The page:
Ouhi Cha’s work shifts between the calligraphic tradition of her homeland Korea and European modernism. Her pictures are shaped by the element of omission, reduction and restriction to the symbolic. Her works play with the basic tension of black and white, other colours, halftones and brown gradations are largely dispensed.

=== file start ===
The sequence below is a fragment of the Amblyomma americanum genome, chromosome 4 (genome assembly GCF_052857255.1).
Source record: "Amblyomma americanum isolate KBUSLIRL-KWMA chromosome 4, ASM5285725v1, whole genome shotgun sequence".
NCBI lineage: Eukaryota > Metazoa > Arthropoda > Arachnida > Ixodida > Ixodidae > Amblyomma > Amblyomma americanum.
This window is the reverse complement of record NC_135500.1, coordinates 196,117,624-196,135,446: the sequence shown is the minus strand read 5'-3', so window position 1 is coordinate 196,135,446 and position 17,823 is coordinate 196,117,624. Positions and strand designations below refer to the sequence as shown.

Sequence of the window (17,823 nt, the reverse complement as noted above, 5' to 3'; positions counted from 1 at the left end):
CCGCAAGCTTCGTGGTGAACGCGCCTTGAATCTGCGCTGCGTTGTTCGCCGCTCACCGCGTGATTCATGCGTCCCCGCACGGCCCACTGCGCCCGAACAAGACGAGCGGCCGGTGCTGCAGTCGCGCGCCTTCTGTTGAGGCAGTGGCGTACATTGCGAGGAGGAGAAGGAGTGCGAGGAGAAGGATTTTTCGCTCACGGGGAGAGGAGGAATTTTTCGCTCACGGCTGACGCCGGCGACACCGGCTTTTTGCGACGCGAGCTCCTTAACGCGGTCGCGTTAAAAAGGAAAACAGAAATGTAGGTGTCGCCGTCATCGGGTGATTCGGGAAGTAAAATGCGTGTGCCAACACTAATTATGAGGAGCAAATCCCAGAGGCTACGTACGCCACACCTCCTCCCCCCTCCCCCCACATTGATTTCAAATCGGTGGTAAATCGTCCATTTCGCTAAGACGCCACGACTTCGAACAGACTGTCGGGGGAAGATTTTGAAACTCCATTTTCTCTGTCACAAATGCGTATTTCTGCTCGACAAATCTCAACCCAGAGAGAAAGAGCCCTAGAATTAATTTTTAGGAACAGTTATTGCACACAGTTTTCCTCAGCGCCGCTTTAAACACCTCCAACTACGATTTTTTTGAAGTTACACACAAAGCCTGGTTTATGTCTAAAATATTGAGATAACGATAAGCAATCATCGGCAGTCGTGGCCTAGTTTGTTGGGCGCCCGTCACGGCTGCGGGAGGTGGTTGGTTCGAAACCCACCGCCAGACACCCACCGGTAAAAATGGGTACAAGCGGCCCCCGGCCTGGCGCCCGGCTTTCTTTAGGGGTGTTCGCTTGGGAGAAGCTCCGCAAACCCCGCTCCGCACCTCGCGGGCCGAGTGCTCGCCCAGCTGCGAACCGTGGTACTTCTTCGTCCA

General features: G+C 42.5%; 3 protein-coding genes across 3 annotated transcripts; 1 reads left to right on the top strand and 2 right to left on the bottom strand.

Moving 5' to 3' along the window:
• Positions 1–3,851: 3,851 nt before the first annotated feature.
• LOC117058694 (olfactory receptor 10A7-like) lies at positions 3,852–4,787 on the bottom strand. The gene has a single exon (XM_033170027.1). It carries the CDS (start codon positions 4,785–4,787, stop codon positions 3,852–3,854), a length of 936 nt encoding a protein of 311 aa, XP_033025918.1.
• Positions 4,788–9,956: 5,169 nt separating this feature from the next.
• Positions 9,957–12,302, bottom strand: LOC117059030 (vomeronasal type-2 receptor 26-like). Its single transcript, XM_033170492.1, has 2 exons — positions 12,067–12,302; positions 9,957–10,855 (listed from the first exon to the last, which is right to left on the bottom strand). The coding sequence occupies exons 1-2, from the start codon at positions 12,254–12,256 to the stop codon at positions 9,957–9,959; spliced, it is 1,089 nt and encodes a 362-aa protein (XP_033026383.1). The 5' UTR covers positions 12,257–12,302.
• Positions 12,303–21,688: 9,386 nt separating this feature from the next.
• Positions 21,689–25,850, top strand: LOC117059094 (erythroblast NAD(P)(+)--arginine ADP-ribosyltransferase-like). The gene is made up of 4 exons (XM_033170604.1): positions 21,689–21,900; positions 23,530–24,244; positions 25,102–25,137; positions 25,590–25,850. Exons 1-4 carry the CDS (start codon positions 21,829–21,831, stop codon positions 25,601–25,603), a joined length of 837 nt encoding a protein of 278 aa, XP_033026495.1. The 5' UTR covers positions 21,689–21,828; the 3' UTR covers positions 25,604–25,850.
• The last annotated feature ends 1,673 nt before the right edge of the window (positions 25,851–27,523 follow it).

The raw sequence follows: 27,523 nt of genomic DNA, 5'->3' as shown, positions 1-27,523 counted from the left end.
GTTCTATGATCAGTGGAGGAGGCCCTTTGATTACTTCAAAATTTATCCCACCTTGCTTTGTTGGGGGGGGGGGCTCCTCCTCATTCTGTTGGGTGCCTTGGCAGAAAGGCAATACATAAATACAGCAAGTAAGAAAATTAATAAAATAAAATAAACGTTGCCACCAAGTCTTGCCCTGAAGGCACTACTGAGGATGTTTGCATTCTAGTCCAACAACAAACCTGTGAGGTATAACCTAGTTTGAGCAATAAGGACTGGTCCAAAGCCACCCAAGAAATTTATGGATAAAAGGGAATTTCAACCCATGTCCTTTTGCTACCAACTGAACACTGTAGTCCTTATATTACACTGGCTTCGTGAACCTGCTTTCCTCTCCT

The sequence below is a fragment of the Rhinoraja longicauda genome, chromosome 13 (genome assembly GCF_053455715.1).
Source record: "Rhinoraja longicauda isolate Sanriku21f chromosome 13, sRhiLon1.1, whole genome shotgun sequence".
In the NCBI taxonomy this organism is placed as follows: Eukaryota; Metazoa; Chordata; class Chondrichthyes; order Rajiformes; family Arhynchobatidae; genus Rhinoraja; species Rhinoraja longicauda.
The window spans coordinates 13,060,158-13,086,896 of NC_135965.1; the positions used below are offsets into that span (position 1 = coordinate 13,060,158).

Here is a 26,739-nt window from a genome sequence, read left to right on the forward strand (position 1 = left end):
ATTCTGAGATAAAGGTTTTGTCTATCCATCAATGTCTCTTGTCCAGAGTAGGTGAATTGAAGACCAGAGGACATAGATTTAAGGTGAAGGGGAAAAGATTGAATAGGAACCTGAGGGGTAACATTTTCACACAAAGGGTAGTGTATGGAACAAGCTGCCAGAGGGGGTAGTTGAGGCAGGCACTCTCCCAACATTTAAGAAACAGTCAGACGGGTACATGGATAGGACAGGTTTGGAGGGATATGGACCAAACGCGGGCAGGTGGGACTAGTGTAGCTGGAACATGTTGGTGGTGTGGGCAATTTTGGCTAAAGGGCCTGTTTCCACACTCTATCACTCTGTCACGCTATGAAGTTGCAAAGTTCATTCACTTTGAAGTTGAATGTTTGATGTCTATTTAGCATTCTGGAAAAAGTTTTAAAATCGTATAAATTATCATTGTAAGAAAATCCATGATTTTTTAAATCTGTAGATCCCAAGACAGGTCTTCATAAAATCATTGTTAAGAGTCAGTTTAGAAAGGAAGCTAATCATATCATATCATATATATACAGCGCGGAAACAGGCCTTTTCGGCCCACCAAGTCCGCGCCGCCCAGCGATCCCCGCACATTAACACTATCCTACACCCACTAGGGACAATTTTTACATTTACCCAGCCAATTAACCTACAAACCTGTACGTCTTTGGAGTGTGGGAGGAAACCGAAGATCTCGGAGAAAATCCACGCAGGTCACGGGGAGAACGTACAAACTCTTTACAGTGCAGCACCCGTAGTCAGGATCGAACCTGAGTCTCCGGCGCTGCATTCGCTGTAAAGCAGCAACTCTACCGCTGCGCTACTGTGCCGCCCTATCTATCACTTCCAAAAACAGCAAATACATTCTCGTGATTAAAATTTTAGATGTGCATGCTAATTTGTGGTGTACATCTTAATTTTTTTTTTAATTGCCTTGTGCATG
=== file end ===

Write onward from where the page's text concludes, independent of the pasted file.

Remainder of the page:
Ouhi Cha’s work shifts between the calligraphic tradition of her homeland Korea and European modernism. Her pictures are shaped by the element of omission, reduction and restriction to the symbolic. Her works play with the basic tension of black and white, other colours, halftones and brown gradations are largely dispensed. The two-dimensional works, drawings on paper and the image objects can be felt haptically, where the materials used are the focus. These materials are mainly wood or canvas, usually painted monochrome white or black – often sewn or folded into handy sized pieces or brick size. These objects suggest a certain category of finds, the objets trouvés. These objects are arranged intuitively by the artist according to her own rules. She reduces the picture more than she paints it. What is left is denied further painting. At first glance, in all her works, geometry dominates the space. The viewer quickly realizes that this geometry was intuitively created by the artist and does not adhere to any mathematical formula. Often symbols and characters appear in the pictures, but these are rudimentary and indefinable. Ouhi Cha’s art embodies a symbiosis of constructivism and poetry. Her images have a seductive power, inviting the viewer to explore a new and unknown terrain and encourage to speculation. However, the artist does not give many clues to associations, but these often convey a spirit of optimism through abstract elements such as ships, ropes and sails. Each stroke and materiality conveys a memory of its early function: a path, a blueprint, or a map. The minimalistic implementation is reminiscent of nomads who travel light and in return enjoy great freedom. The art of Ouhi Cha conveys this freedom, it allows the viewer to experience the borderline of spirituality and the tangible, material and imagination. In her work, the moment of movement is experienced and is implied by the choice of titles . Her works speak to the viewer, using elements such as writing, language and dialogue as starting points. The clues given to us by the images are not encrypted messages – they appeal to us and raise questions. They convey the feeling that they are directed at someone who remains unknown to us and whom the viewers have to imagine or create themselves. Dr. Prof. Wieland Schmied: 'Glyphs that resist being read. Notes on the art of Ouhi Cha' aus OUHI CHA, Sail as a Wing'', Ouhi Cha, Top Process, Korea, 2008, pp. 25-28 – Sander; Anette; Krampitz, Dirk: ''Berlin von außen gesehen'', in: Welt, 29.07.2001, URL: https://www.welt.de/print-wams/article614612/Berlin-von-aussen-gesehen.html – Cha, Ouhi: ''a boat is a moving island. 1990- 2006'', Top Process, Korea, 2006, pp. 14-115 – Cha, Ouhi: ''Objet Trouvé- dialogue between the lines. Anniversary Exhibition Jean Art Gallery Center'', Jean Art Center, Korea, 2004, pp. 13-15